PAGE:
Washington, DC – The US and 13 other WTO member nations have launched negotiations on the proposed Environmental Goods Agreement (EGA) in Geneva, Switzerland.
The EGA aims to eliminate tariffs on environmental technologies that can be as high as 35 percent and, says US Trade Representative Michael Froman, “pose a significant barrier to trade for US companies.”
The EGA negotiations will build on a list of 54 environmental goods on which APEC – Asia-Pacific Economic Cooperation – leaders agreed to reduce tariffs to five percent or less by the end of 2015, and will explore a wide range of additional products.
The APEC list includes a variety of environmental technologies used in a number of environmental applications including renewable and clean energy generation such as solar panels and gas and wind turbines; wastewater treatment; air pollution control; solid and hazardous waste treatment; and environmental monitoring and assessment.
In addition to the US, Australia, Canada, China, Costa Rica, the European Union, Hong Kong, Japan, Korea, New Zealand, Norway, Singapore, Switzerland and Taiwan are participating in the negotiations.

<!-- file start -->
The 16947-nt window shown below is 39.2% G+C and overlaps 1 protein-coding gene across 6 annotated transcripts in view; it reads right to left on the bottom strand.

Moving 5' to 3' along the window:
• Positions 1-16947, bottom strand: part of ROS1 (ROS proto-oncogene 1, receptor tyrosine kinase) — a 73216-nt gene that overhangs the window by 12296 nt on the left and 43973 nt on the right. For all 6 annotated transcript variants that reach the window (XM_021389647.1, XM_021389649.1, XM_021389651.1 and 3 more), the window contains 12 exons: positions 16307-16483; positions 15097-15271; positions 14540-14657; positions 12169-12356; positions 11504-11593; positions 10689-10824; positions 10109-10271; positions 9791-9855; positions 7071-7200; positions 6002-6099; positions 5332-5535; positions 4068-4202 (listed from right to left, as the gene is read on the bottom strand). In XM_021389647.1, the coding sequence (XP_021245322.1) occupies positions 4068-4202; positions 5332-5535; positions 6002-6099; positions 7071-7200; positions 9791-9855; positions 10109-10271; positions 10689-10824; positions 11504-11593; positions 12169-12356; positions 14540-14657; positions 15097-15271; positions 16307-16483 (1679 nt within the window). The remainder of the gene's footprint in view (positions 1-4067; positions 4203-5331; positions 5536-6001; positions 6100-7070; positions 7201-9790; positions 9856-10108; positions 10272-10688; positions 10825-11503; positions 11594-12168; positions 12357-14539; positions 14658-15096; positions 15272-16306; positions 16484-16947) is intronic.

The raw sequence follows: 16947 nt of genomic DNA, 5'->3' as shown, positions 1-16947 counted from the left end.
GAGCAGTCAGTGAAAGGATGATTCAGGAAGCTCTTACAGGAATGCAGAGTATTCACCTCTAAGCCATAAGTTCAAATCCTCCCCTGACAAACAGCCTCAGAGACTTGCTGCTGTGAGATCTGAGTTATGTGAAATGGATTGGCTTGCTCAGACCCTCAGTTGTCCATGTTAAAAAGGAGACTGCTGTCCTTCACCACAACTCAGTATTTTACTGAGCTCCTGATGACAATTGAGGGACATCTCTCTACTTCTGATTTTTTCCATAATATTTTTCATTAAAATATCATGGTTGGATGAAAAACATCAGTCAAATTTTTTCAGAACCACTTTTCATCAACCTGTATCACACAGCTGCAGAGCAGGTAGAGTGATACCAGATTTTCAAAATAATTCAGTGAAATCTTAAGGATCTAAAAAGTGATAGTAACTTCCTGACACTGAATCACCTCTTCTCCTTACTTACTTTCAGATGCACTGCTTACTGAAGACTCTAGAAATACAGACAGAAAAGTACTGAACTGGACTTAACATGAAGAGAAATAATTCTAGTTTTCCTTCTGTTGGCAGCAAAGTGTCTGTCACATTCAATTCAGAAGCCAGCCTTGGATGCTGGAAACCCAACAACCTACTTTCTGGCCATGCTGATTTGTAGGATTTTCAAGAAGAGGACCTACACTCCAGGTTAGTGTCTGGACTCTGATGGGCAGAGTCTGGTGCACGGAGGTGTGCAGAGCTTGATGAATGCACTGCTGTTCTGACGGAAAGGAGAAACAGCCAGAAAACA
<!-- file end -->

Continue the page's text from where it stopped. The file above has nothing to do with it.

The countries involved in the talks generate fully 86 percent, about $1 trillion, of global trade in environmental goods annually.
US exports of environmental goods totaled $106 billion last year and have been growing at an annual rate of eight percent since 2009, according to the US Department of Commerce.
“By eliminating tariffs on the technologies we all need to protect our environment, we can make environmental goods cheaper and more accessible for everyone,” Froman said.